It turns out that the fight Doug had with Kevin over reassigning Doug to Cabot Cove was a put-on. They’d planned it together. The goal was to fake the drug dealing art collector into thinking that the series was dropped (how the art collector was supposed to know this is anyone’s guess) when in reality he was in Cabot Cove because there was a witness in New Hampshire who would only talk to Kevin. The boat thing was “cover”; he wanted people to think that he was on a boat in the harbor when he was really driving to New Hampshire to see the confidential witness.

Augie Wilkin had the only boat in town for rent, and the Sheriff couldn’t get in touch with him until about eight O’clock that night. Once he told Kevin about it, Kevin called Doug and told him to get up to Cabot Cove on the double. Doug must have gotten in very late if he didn’t know he was going to be taking a plane to Cabot Cove until after 8pm. Still, this was before 9/11 and was probably doable.

The fight between Doug Helman and Kevin Keats in front of the hotel manager was staged. “Just another part of the act.” Why there was this is act is… very unclear to me. I’m not sure what could be gained by convincing the hotel manager that Kevin Keats and his producer were fighting. If they were on the best of terms, it wouldn’t make the dropping of the drug dealing art collector story any less plausible. It also wouldn’t make him supposedly running away by boat any less believable, either, which was all he really wanted to disguise. It feels like the sort of thing that’s normally in a story that features people worried about there being a mole in the organization, and so they had to deceive everyone because they didn’t know who it was. Except, there was no mole. There was no reason to not tell Paula and Nick about the plan to disguise Kevin’s going to a secret informant. Also, given that they were keeping up this pretense of a fight, why on earth did Kevin insist that Doug bring Paula up to Cabot Cove with him? He couldn’t keep his pants on for one whole night? From all of the other precautions they took, Paula could only get in the way of the plan. Besides that, no one was covering the boy on a girl’s basketball team in Nebraska. From Kevin and Doug’s perspective, someone should have been covering that, no? They expected there to be a show that would air the next week.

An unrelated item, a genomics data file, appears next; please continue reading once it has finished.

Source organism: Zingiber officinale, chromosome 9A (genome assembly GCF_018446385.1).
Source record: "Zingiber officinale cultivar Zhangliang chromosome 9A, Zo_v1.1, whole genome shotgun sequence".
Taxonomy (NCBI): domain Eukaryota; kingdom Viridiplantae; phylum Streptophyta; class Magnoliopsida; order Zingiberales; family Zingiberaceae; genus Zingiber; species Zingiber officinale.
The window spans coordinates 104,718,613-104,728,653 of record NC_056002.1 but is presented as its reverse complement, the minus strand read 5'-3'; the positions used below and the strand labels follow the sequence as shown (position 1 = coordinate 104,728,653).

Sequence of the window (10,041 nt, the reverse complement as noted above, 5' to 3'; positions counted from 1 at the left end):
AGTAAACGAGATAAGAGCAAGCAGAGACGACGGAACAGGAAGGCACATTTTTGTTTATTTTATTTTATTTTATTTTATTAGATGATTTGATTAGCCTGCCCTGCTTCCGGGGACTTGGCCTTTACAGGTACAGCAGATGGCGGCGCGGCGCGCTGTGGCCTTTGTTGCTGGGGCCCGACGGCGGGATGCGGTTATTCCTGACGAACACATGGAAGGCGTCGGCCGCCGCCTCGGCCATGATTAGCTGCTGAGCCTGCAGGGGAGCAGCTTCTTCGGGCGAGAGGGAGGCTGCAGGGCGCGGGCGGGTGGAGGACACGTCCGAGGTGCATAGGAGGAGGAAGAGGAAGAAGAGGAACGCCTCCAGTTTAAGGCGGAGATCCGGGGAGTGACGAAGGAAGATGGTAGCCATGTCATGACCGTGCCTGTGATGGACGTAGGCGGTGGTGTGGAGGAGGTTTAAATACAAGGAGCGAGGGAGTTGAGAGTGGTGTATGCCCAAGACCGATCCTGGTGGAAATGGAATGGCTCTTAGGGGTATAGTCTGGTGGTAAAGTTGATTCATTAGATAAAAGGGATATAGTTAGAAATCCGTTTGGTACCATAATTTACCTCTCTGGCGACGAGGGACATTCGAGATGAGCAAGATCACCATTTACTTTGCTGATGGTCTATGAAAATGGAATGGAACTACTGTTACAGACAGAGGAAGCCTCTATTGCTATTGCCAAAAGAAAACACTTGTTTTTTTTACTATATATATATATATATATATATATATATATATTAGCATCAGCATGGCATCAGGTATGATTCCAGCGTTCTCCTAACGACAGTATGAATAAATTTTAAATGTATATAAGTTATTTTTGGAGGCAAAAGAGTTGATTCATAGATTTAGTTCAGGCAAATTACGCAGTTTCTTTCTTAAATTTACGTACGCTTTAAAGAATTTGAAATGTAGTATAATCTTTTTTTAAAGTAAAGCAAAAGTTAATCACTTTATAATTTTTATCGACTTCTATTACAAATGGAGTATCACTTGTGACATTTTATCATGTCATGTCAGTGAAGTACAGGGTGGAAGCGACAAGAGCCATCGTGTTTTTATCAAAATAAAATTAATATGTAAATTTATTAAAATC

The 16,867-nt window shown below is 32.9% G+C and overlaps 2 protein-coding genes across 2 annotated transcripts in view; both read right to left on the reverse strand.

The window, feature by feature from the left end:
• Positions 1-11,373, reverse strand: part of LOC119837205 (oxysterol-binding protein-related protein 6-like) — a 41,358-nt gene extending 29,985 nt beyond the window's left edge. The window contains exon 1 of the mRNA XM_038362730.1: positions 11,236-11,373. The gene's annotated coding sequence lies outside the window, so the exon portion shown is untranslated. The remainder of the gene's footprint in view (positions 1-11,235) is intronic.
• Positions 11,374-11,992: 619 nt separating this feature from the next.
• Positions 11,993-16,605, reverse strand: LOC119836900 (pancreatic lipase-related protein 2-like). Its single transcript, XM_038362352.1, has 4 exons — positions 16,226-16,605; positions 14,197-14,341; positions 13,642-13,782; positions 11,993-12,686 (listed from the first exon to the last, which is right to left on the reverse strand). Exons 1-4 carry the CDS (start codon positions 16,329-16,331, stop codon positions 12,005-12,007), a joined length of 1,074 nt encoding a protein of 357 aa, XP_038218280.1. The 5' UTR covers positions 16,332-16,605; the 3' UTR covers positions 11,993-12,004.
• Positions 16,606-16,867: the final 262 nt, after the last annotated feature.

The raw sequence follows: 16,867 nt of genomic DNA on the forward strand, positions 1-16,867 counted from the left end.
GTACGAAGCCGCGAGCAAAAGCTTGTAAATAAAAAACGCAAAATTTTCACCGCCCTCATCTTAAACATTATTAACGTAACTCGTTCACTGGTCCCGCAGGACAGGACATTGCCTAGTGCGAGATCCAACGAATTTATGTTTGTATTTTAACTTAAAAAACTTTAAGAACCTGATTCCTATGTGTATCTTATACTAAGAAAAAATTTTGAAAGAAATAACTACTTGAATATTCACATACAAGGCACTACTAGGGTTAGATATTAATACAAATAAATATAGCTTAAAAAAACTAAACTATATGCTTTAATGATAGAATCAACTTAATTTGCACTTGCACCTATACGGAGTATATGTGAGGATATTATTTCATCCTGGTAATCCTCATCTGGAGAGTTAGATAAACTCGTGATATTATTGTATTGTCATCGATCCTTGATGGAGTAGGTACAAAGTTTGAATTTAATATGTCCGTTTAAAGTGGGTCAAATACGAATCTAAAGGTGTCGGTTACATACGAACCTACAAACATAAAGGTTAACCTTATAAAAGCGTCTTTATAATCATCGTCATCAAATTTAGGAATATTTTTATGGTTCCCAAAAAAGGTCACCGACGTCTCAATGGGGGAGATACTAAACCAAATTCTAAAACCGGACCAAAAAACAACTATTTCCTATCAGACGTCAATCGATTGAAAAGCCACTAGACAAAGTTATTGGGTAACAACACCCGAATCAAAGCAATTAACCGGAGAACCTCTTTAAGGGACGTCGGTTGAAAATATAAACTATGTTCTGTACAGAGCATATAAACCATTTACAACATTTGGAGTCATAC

This story is pretty much nothing but loose ends, which makes me somewhat sympathetic to Amos for arresting Kevin. He reasons that whoever planted the bomb had to know about the boat, and since only Kevin and Doug knew about the boat, that means it had to be one of them. It being Doug seems unlikely, so by process of elimination, it had to be Kevin. For once, Jessica has no objections.

Paula visits Kevin in jail and they talk. It comes out that Nick and Richard haven’t sent a lawyer to get him out on bail because they figure it will be better for ratings, at least when the special which is the former Kevin Keats eulogy is broadcast. The Sheriff has even kindly given his permission to let Kevin tape his segment in the jail cell! Amos is nothing if not thoughtful. Why Kevin can’t hire his own lawyer is never said.